whereupon Plaintiff advised Defendant Wiederhold that he would
walk." (Am. Compl. ¶¶ 36, 38) (emphasis added). Officer
Wiederhold therefore did not simply permit Plaintiff to leave the hospital
by himself, but specifically asked to transport Plaintiff to a
location of his choosing; however, Plaintiff "advised Defendant
Wiederhold that he would walk." Id. at ¶ 36. (emphasis added).
It consequently strains credulity that Plaintiff is placing the
burden on Officer Wiederhold to either forcibly keep Plaintiff at
the Pottsville Hospital and Warne Clinic or to forcibly place him
in his police vehicle. By his own admission, Plaintiff was
capable of having a dialogue with Officer Wiederhold, in which he
first denied a generous offer to be driven to any location, and
subsequently walked out of the hospital to his law office under
his own power.
Therefore, after a careful review of the applicable caselaw and
taking Plaintiff's allegations, particularly as noted above, as
true, we do not find that Plaintiff has established a
constitutional violation under § 1983 such that an alleged
failure to provide medical treatment rose to the level of
deliberate indifference to Plaintiff's serious medical needs.
Accordingly, the Motion to Dismiss is granted regarding
Plaintiff's Eighth and Fourteenth Amendment claims. As we have
determined that Plaintiff has failed to state a claim against
Officer Wiederhold, we need not reach the issue of whether he is
entitled to the defense of qualified immunity. Lastly, although
Plaintiff attempts to hold the City of Pottsville liable for the
alleged illegal actions of Officer Wiederhold, since we have determined that Plaintiff
failed to state an underlying constitutional violation against
Officer Wiederhold, there is no basis for imposing
42 U.S.C. § 1983 liability against the City of Pottsville. City of Los
Angeles v. Heller, 475 U.S. 796, 799 (1986) ("neither Monell v.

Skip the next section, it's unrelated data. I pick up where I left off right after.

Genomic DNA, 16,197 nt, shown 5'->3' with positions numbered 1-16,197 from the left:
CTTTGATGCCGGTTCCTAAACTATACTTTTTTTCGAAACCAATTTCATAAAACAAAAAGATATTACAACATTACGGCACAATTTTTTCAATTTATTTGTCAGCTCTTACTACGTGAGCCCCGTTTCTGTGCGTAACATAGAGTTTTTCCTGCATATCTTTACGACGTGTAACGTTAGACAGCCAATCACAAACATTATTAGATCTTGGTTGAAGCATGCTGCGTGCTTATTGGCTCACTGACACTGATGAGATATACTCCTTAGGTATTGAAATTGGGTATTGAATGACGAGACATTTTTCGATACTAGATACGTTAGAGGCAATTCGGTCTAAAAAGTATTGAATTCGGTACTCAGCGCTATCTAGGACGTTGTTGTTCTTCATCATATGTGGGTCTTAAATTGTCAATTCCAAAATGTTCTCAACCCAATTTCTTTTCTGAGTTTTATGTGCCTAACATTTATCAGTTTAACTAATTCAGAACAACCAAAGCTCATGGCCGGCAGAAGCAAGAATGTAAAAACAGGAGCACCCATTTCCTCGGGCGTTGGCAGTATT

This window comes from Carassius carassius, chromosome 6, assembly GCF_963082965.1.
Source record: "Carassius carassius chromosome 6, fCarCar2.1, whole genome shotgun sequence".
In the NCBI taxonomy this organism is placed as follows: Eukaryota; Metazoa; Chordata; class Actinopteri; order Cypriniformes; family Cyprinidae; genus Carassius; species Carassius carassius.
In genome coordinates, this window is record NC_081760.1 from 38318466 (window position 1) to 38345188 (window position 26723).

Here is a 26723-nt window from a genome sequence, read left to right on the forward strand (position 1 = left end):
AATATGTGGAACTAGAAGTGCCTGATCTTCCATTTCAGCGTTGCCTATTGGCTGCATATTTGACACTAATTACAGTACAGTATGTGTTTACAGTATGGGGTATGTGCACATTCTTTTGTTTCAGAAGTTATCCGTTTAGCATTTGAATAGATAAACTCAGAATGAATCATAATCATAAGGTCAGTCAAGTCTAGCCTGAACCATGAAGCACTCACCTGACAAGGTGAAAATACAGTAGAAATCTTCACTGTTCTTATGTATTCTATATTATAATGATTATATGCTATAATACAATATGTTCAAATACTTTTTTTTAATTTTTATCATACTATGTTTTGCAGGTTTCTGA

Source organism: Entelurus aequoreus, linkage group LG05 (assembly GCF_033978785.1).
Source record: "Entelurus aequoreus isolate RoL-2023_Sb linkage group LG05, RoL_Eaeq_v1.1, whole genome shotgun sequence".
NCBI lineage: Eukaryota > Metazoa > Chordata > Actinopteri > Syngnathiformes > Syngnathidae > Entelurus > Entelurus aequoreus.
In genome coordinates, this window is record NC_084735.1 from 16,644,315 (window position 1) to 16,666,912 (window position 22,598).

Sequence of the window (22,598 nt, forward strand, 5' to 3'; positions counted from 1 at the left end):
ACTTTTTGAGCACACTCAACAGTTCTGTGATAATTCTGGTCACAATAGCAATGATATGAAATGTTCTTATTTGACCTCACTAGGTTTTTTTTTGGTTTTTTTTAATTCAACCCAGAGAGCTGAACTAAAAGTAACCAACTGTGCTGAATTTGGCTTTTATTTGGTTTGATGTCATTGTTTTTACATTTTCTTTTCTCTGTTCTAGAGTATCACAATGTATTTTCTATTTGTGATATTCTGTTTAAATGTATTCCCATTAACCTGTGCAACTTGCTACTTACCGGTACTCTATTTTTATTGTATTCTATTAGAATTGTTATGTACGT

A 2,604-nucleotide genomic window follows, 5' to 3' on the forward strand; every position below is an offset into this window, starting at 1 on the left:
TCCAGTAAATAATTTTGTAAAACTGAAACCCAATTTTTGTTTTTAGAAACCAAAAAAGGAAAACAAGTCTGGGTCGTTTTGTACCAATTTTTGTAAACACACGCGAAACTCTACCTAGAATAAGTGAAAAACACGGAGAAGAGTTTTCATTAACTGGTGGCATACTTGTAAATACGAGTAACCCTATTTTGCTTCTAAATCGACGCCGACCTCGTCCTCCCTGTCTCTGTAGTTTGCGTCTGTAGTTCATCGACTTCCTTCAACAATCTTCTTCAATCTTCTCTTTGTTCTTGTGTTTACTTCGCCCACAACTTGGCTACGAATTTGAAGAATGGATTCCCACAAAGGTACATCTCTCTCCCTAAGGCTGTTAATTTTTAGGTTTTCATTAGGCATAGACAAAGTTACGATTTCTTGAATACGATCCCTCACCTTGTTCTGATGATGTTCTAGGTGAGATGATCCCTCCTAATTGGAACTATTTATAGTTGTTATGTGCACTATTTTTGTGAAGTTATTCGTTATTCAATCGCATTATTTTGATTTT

New York City Dept. of Social Services, 436 U.S 658 (1978), nor
any other of our cases authorizes the award of damages against a
municipal corporation based on the actions of one of its officers
when in fact the jury has concluded that the officer inflicted no
constitutional harm."); see also Williams v. Borough of West
Chester, 891 F.2d 458, 467 (3d Cir. 1989). Accordingly,
Plaintiff has failed to state a claim against Defendant City of
Pottsville upon which relief can be granted.
B. Motion to Dismiss Filed by Defendant Pottsville Hospital
and Warne Clinic
In the Motion to Dismiss, Defendant Pottsville Hospital and
Warne Clinic argues that Plaintiff's claim for violation of the
Eighth Amendment should be dismissed for failure to plead any
facts to establish that the actions or inactions of the
Pottsville Hospital and Warne Clinic constitute state action.
Alternatively, Defendant Pottsville Hospital and Warne Clinic
assert that Plaintiff's claim for violation of the
Eighth Amendment should be dismissed for failure to plead any facts to
support that the fact that it acted with deliberate indifference
to a serious medical need of an incarcerated person. In his amended complaint, Plaintiff alleges that he was denied
necessary medical care contrary to the Fifth, Eighth, Ninth, and
Fourteenth Amendments.*fn7 "Defendants, their agents and
employees, with knowledge of Plaintiff's medical needs, and/or
with deliberate indifference to such medical needs, have acted or
failed to act in such a manner as to prevent Plaintiff from
obtaining needed medical treatment and case and/or to prevent
needed medical treatment and care from reaching the Plaintiff
thereby endangering the Plaintiff's health and well-being." (Am.
Compl. ¶ 98).
After a thorough review of the record and applicable case law,
we find even assuming, arguendo, that the conduct of the
Pottsville Hospital and Warne Clinic constitutes state action,
Plaintiff has failed to allege facts sufficient to state a claim
upon which relief can be granted for the reasons that follow.
As we previously explained, the Eighth Amendment's prohibition
against cruel and unusual punishment, made applicable to the
States through the Fourteenth Amendment's due process clause,
requires the State to provide adequate medical care to
incarcerated prisoners; however, Plaintiff's amended complaint
reveals that he was not a prisoner. Robinson, 370 U.S. at 667;
Estelle, 429 U.S. at 104-6. Accordingly, Plaintiff has failed